Australia’s niche champions — LSA avoids the slippery slope of commoditised manufacturing

Today in @AuManufacturing’s Australia’s niche champions series , we look at Liferaft Systems Australia, which specialises in life-saving inflatable structures found on ships all over the world. By Brent Balinski.

For close to three decades, Mike Grainger’s company has maintained its focus on doing one thing well.

From day one, and its establishment to supply another Tasmanian niche leader in marine — Incat — Liferaft Systems Australia has been concerned with marine evacuation systems. These deploy quickly in an emergency and deliver passengers safely from a ship into an inflated liferaft.

Staying stuck on low-volume, high-value products business, and not chasing everything that floats, has proven a recipe for stability.

“We don’t manufacture life rafts for fishing vessels or sailing yachts, things like that, because in recent times, those products [have been] manufactured in Asia and they are very cheap and we can’t compete.” Grainger tells @AuManufacturing.

“We’ve always wanted to be strong in the top end of the market. So that is for medium to large passenger ships, navy vessels, superyachts. And we still do.”

LSA exports around 95 per cent of what it makes, and has service agents — which it trains, certifies and audits — in 24 countries. Within Australia it employs 70 at Hobart, with about 20 local subcontractors.

“We have built a global reputation for having the finest quality in manufacturing, a product that is very, very, very reliable and easy to operate, and that’s been our competitive advantage really, from day one,” Grainger says

“We also really pride ourselves on the level of communication and service we provide to our customers all over the world. We think we’ve cornered a pretty good share of the market by having that attitude.”

LSA has contributed numerous firsts to the MES corner of the world, where it is in competition with one UK-based company and another from Scandinavia. These include a system to deliver evacuees, dry shod, into a large capacity liferaft by a slide, and manufacturing and receiving international approval for an inflatable liferaft holding more than 50 people.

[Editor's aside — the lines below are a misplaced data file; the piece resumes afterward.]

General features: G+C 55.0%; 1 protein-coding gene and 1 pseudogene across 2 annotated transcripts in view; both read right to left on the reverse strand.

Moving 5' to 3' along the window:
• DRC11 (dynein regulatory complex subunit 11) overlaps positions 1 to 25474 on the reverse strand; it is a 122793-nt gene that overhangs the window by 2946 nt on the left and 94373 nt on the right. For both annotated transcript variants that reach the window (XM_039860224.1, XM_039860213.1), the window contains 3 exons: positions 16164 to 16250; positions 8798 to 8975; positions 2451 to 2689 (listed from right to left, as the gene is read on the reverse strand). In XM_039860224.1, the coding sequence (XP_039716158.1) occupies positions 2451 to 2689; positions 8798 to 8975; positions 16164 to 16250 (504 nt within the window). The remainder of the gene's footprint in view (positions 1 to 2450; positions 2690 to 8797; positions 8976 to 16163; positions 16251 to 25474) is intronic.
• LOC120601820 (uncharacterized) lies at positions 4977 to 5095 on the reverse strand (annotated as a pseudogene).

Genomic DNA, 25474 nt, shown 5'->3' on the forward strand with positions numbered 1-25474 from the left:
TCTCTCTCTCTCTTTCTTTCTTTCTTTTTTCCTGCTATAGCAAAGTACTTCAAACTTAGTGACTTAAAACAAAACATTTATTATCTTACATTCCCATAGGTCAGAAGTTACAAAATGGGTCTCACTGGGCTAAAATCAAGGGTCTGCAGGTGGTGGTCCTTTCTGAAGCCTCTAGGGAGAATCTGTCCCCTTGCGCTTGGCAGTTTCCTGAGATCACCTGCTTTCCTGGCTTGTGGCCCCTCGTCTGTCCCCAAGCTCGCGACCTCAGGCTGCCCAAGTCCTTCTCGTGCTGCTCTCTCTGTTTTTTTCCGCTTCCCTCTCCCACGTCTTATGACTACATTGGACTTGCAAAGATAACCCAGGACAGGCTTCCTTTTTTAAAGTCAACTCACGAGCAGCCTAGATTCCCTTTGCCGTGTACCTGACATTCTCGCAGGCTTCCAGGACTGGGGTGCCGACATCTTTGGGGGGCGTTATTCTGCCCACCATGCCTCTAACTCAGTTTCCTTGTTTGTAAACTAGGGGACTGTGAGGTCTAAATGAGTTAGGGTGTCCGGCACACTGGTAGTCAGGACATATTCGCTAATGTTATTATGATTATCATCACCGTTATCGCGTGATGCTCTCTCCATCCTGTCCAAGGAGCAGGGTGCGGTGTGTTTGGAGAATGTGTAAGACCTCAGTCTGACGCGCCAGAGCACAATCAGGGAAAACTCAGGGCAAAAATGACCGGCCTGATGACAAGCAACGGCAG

A recent innovation awaiting approval is a 150-person buoyant apparatus for the US market, designed to work in sheltered waters, use a mini-slide and replace four or five smaller liferafts.

New product R&D is important at the company, but is based on a definite idea of new business. There is no invention for its own sake.

Process R&D and investment is constant though, says Grainger, citing recent delivery of a new machine to automate heating and folding of polyurethane-coated nylon into V-tape, replacing a two-person task, eight-hours-a-day, of RF welding.

“We’re always doing things like that, developing different processes to assist us in the manufacture of this product,” he adds.

“But we’ve just got to be very careful that with lifesaving equipment there can’t be any compromise on what we do, but we can find ways to make things more efficient.”

In terms of growth opportunities, Grainger says these are somewhat limited due to the small product range, but there has been more interest in recent years in MES from navies around the world. Among projects, LSA is supplying the UK’s Type 26 frigate being built by BAE Systems, and the Future Frigates in Australia which are based on the Type 26. The superyacht market has also performed well.

Grainger says there is currently enough work on the books that if it stopped taking orders tomorrow, LSA would still keep everyone occupied for two years. There is no plan to stop, of course. This is a place dedicated to doing one thing better than anybody else in the world indefinitely, and to focus and stability. It tends to attract people there for the long haul.

“Our competitors change over their management structures pretty regularly. We don’t. We’ve got four or five father-and-son teams working here. We’re seeing second-generation families coming through the business now and wanting to build inflatable liferafts and evacuation slides,” says Grainger, whose son and daughter work in LSA’s purchasing and business management operations respectively.

“So we’ve just really dedicated ourselves to not spreading ourselves too wide, but having a really good product, building it really well, and taking good care of our customers. And whilst that might sound a bit lame, it’s really stood us in good stead over the years [laughs].”

@AuManufacturing’s Australia’s niche champions series is brought to you with the support of the Innovative Manufacturing Cooperative Research Centre, and SMC Corporation.

Picture: Liferaft Systems Australia

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